The two largest genera of slipper orchids are Cypripedium and Paphiopedilum. Cypripedium, with about 50 species, is the most widespread genus with a distribution across North and Central America, Europe and temperate Asia (Cribb, 1997). Paphiopedilum is restricted to temperate and tropical Asia and is more speciose, with about 70 species (Cribb, 2011).
The remaining three genera (Phragmipedium, Selenipedium and Mexipedium) are restricted to Central and South America.
In most cases, the five genera of slipper orchids can be distinguished from one another by the combination of locule number in the ovary (uni-locular or tri-locular) and leaf folding: plicate (folded along several veins) or conduplicate (folded lengthwise along one mid-vein, with upper surfaces facing each other).
The exceptions are Paphiopedilum and Mexipedium, which share the same combination of states for these characters, both having a uni-locular ovary and conduplicate leaves. They are separated geographically however; Mexipedium being a monotypic genus endemic to Mexico, while Paphiopedilum occurs only in Asia.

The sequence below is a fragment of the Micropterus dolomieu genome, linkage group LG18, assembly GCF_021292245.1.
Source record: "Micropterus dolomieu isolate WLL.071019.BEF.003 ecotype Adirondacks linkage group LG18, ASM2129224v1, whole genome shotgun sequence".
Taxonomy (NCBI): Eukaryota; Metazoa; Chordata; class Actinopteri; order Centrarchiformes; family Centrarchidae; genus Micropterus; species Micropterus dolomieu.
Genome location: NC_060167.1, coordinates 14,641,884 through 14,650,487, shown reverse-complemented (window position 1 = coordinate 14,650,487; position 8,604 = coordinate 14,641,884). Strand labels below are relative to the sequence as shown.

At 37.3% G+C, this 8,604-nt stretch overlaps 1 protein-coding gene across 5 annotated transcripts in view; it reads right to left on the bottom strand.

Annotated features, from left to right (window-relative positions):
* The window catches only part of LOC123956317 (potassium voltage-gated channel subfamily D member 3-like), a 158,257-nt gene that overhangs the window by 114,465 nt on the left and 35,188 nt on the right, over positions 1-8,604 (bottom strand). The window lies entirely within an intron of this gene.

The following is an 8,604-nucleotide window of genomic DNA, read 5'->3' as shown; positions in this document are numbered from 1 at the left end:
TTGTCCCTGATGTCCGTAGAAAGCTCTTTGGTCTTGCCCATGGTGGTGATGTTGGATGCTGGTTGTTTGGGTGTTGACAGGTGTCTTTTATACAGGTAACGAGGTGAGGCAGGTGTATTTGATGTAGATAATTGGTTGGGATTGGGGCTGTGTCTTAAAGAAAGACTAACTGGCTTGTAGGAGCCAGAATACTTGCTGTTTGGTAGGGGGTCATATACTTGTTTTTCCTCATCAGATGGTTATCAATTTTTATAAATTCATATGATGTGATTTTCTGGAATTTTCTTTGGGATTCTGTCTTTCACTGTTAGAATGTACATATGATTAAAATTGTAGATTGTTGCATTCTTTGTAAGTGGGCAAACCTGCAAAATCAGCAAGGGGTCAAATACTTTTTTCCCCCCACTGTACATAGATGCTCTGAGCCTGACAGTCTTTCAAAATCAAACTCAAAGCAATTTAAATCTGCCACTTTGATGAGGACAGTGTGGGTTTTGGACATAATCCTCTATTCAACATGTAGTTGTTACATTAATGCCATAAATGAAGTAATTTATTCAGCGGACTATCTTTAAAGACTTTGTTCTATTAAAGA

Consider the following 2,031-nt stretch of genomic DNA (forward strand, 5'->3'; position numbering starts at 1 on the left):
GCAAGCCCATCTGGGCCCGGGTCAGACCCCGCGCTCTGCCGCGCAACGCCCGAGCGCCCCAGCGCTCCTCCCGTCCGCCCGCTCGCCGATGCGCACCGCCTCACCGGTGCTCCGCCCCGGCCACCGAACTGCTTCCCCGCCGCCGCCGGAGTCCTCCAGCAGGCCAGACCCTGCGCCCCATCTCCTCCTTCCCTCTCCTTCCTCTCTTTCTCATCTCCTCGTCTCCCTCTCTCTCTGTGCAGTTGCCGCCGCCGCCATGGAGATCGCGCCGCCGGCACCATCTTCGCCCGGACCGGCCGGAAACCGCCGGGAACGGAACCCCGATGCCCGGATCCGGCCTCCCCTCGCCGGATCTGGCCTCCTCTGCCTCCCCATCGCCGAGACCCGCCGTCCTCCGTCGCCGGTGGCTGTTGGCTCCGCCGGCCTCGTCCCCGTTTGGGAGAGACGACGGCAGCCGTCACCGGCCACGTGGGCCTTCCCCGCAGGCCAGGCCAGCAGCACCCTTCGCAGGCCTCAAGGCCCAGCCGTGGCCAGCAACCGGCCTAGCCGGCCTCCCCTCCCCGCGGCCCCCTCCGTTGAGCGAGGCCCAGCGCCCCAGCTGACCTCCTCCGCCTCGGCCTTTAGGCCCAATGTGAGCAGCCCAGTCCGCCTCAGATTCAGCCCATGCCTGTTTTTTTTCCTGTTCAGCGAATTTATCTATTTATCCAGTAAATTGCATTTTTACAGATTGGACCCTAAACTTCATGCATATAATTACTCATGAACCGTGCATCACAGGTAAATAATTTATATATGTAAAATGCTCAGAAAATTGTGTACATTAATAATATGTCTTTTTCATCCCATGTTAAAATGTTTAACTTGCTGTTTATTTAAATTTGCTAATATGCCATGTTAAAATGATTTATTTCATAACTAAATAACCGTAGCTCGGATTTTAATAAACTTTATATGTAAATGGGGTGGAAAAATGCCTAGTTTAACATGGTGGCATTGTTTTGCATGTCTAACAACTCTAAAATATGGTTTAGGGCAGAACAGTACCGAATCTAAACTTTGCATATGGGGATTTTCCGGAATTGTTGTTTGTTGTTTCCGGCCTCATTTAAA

Above: A summary of characters that can be used to distinguish the five slipper orchid genera from one another (diagram by Ruth Bone).
The dotted line separates the three genera with an entirely Central and South American distribution, from the two remaining genera. The two types of leaf folding found in slipper orchids, plicate and conduplicate, are shown in +/- transverse section.
Above: The similarity between Mexipedium and Paphiopedilum (diagram by Ruth Bone).
Paphiopedilum and Mexipedium share the same combination of states for the locule number and leaf folding characters (highlighted in red), both having a uni-locular ovary and conduplicate leaves. They are separated geographically however; Mexipedium being a monotypic genus endemic to Mexico, while Paphiopedilum occurs only in Asia.
Above: A guide to slipper orchid morphology by L. Averyanov.
Illustration by Prof. Leonid Averyanov (Komarov Institute, St Petersburg). Thanks to Prof. Averyanov and Kew Publishing for permission to reproduce this illustration from Slipper Orchids of Vietnam.